Tuesday, December 23, 2014


One super way to get children to hate their ancestors is to try to get them to appreciate the latter's deprivations. Take a kid who wants an Xbox for Christmas more than he's ever wanted anything since his first breath. Tell him that his forebears in England considered themselves blessed on Christmas morning if they got an orange and an apple in their sock. If they got a pear they would do the Happy Urchin Dance on the cobblestones in their bare feet. Today's kid can put his hand on an orange or apple or even a pear anytime he wants, but is always trying to get potato chips or chocolate. Does he say, "Well, Grandfather, I understand that I have been acting spoiled, and will be happy with anything I may get on Christmas morn"? Oh, probably not.

Then there's the bizarre traditions.

"Back in Gzrdsk we used to gather around and play games on Christmas afternoon. Like Drop the Pickle. That was an old traditional Gzrdski Christmas game, Drop the Pickle. It took a lot of skill. You couldn't just drop it. You had to drop it right. That is, if you wanted onions and cream after."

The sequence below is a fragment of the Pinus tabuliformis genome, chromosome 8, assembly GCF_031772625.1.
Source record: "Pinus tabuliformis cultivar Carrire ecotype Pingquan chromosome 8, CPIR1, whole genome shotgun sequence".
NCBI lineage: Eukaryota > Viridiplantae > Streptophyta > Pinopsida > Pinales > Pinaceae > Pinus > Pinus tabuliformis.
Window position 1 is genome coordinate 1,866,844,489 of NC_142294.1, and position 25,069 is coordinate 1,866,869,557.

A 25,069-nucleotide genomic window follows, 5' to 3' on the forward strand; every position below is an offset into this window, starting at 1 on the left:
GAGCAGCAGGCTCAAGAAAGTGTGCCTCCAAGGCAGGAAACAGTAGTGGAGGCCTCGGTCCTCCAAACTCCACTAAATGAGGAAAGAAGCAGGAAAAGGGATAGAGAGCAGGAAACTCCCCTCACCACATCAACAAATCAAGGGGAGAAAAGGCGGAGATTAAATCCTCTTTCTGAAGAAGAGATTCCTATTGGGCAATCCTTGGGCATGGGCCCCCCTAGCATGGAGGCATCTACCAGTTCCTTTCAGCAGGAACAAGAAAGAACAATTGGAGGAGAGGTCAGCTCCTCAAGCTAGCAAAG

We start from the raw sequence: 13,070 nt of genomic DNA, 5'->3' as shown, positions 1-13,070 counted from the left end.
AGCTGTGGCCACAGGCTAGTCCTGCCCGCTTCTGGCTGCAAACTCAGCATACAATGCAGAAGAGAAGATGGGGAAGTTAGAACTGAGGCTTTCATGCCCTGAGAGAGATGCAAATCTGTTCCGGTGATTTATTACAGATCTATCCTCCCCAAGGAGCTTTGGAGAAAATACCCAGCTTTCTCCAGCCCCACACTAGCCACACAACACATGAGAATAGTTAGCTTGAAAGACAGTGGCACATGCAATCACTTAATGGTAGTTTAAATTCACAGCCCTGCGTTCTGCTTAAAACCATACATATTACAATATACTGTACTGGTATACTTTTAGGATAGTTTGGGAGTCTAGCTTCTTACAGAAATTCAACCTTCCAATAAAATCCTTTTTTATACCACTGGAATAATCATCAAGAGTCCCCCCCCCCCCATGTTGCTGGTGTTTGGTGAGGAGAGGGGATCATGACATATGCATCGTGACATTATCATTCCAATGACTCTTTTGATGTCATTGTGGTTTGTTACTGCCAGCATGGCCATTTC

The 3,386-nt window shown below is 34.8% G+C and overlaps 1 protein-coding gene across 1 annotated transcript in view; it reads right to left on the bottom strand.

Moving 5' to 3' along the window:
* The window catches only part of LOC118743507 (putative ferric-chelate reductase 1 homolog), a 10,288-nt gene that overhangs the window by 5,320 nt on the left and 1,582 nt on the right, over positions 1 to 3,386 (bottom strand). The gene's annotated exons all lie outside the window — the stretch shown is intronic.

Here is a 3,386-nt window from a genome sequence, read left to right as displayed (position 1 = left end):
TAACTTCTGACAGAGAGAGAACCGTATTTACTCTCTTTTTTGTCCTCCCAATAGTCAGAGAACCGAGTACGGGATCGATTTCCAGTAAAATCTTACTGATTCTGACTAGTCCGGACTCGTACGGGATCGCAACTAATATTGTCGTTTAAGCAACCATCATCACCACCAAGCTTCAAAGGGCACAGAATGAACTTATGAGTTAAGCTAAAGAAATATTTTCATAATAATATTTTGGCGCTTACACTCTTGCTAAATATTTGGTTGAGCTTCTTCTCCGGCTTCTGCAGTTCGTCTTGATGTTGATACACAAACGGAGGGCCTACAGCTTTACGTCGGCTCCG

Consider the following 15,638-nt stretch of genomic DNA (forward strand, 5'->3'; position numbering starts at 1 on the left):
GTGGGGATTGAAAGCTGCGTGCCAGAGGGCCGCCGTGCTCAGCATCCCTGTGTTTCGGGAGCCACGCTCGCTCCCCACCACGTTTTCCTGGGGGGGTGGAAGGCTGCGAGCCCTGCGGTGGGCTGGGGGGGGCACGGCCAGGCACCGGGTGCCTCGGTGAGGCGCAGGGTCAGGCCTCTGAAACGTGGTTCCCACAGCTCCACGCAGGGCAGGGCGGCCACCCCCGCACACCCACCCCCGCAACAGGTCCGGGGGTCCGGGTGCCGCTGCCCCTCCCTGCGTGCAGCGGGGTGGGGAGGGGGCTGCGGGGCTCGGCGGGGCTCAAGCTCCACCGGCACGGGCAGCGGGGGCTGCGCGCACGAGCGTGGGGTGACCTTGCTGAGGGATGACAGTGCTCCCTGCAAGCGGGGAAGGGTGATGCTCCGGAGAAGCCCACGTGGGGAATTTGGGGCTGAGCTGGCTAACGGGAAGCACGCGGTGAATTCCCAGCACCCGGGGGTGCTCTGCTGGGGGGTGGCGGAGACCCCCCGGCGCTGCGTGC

"I hate tradition!"

"Onions and cream like we used to have in old Gzrdsk..."


"...brined peppermint...cabbage stuffed with hay...elk knuckles..."

"I'm glad you moved to the United States! We have CANDY now, Grandpa! CANDY!"

"And then we'd all gather around, and Uncle Plsk would tell us how Gnarled Witch Yaga would sneak in on Christmas Night to bring presents to the good children and take a bite out of the bad ones."


Drop the Pickle is harder than you'd think.
Life was tougher in the old country, whichever old country it was, and we probably could benefit by toning down some of the insanity and materialism and commercialism in the modern American Christmas. On the other hand, nobody likes a party pooper. 

Or onions and cream, for that matter. 

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